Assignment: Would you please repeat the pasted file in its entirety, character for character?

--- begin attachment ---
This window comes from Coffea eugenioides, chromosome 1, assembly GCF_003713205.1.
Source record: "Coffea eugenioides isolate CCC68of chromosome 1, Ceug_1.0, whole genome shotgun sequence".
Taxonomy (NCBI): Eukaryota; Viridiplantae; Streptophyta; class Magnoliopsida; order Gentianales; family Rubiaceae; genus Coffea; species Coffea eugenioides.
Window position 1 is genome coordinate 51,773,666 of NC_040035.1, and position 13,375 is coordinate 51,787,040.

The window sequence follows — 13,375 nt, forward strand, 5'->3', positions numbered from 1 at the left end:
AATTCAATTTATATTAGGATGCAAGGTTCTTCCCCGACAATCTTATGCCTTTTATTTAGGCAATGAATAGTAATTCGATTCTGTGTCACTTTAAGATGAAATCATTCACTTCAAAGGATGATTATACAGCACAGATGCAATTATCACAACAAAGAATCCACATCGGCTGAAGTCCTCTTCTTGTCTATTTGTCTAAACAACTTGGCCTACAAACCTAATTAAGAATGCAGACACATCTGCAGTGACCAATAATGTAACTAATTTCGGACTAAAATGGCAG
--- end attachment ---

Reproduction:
This window comes from Coffea eugenioides, chromosome 1, assembly GCF_003713205.1.
Source record: "Coffea eugenioides isolate CCC68of chromosome 1, Ceug_1.0, whole genome shotgun sequence".
Taxonomy (NCBI): Eukaryota; Viridiplantae; Streptophyta; class Magnoliopsida; order Gentianales; family Rubiaceae; genus Coffea; species Coffea eugenioides.
Window position 1 is genome coordinate 51,773,666 of NC_040035.1, and position 13,375 is coordinate 51,787,040.

The window sequence follows — 13,375 nt, forward strand, 5'->3', positions numbered from 1 at the left end:
AATTCAATTTATATTAGGATGCAAGGTTCTTCCCCGACAATCTTATGCCTTTTATTTAGGCAATGAATAGTAATTCGATTCTGTGTCACTTTAAGATGAAATCATTCACTTCAAAGGATGATTATACAGCACAGATGCAATTATCACAACAAAGAATCCACATCGGCTGAAGTCCTCTTCTTGTCTATTTGTCTAAACAACTTGGCCTACAAACCTAATTAAGAATGCAGACACATCTGCAGTGACCAATAATGTAACTAATTTCGGACTAAAATGGCAG